Work in progress

A quick blog from TK founder Hanan Kattan: I’ve spent a lot of time in the past several years in London’s Soho. It’s the hub of the film and media world, a place where new and exciting ideas flourish, not just in film offices, but on every street corner.

And so I was thrilled when I managed to secure a location right in the heart of Soho for my new restaurant concept, Tabun Kitchen. If you’re wondering about the connection to film, there really isn’t one – except that I’ve always seen food as a creative industry as much as storytelling is. What Tabun Kitchen does connect to is my love for food, my years of entrepreneurship and a desire to bring the freshly cooked flavours of my childhood to a wider audience.

We are all familiar with Middle Eastern cooking in this country. The delicious tastes and emphasis on fresh ingredients have made it a favourite. But, looking around, I couldn’t find a restaurant serving consistent, delicious food at affordable prices. Somewhere where I could go in and get a freshly baked wrap or a salad bursting with flavour for a quick lunch, or where dinner might be home-cooking of the kind I enjoyed growing up. So – after a long period of preparation, I decided to open Tabun Kitchen.

The word ‘Tabun’ refers to the traditional bread oven common in Palestine, and that we had in my grandfather’s garden growing up. The warm Tabun bread would be wrapped around ‘musakhan’ – chicken baked with caramelised onions, sumac and pine nuts. The original wrap! The wraps at Tabun Kitchen will be a little lighter – thin enough to puff up and cook in front of you in the bread oven, and made with organic flour.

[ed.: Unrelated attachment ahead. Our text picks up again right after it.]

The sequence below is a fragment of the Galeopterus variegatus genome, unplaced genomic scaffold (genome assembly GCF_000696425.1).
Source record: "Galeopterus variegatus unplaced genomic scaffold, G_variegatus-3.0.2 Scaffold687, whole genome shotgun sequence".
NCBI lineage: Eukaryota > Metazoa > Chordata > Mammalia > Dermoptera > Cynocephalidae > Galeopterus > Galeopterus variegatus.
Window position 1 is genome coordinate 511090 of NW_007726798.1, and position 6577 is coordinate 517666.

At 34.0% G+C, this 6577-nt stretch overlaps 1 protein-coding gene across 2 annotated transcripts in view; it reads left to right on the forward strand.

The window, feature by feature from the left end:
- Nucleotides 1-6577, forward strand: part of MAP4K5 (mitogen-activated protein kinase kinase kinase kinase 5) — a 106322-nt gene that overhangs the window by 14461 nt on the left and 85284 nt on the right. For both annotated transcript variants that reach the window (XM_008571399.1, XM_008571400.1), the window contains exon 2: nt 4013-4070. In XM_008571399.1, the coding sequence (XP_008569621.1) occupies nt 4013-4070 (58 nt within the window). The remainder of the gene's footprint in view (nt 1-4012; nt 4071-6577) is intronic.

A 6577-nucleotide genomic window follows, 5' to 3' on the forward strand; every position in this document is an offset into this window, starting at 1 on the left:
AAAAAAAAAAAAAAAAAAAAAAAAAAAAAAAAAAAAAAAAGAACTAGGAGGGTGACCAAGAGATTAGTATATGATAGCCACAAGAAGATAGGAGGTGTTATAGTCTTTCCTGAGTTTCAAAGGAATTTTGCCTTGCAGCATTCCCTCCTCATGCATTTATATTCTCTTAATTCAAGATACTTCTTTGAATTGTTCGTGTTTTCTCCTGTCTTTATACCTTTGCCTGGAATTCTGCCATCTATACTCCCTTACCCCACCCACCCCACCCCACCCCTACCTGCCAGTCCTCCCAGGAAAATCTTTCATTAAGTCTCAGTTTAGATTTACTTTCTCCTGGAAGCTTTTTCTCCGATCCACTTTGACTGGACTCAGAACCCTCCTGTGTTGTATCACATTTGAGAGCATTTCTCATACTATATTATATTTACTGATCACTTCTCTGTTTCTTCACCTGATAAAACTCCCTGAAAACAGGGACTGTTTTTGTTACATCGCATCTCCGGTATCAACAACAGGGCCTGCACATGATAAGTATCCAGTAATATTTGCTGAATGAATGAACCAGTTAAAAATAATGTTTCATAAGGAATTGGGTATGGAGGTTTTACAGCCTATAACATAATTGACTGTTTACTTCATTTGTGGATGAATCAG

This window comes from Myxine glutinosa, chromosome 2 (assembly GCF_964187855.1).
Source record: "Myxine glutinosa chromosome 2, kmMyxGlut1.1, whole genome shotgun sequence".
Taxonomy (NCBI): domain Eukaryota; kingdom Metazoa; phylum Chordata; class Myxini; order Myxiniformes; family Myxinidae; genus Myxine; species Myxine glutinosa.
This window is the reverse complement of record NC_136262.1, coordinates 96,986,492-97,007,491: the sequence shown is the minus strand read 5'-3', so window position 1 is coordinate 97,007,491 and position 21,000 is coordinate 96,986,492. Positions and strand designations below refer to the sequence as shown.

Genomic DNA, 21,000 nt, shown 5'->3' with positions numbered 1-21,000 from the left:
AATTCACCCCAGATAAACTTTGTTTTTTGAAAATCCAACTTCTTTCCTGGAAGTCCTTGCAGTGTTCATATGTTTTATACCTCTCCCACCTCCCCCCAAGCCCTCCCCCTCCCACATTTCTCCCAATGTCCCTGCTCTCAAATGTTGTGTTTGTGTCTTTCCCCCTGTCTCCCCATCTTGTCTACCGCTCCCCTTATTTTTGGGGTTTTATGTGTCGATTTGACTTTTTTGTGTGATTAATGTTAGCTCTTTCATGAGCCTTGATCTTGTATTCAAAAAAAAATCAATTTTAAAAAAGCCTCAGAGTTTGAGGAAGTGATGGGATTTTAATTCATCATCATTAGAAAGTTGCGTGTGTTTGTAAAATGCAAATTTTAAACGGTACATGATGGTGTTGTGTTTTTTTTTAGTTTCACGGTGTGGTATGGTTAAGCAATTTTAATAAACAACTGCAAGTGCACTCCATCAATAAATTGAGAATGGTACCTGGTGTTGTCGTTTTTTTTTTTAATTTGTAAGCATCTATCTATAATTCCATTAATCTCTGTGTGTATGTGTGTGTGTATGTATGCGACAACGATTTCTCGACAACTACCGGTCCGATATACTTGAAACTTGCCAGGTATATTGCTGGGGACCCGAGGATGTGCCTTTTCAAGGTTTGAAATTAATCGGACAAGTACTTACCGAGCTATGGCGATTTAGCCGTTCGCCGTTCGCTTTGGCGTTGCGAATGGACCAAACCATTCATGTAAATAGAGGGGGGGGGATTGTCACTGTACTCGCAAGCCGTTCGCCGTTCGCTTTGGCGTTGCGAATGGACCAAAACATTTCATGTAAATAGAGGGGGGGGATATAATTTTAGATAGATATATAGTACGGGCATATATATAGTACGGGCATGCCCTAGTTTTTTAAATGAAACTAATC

As we gear up to open in the next 2 to 3 weeks, I’ll keep posting updates on our social media, so please stay tuned and stay in touch – I love getting ideas!

1Comment
  • Khaled Abdel Majeed
    Posted at 15:47h, 11 January Reply

    Hi Hanan,
    Just tried the restaurant yesterday and put a review on Trip Advisor. Food tasted great and was good value. The Knafeh was disappointing though, and the Nadim Palestinian red wine was excellent but pricey. I imagine that is due to the hurdles and added costs imposed on Palestinian exports by the Israeli authorities. It was my wife Zina’s suggestion that we try the restaurant and she says hello.
    Best of luck
    Khaled

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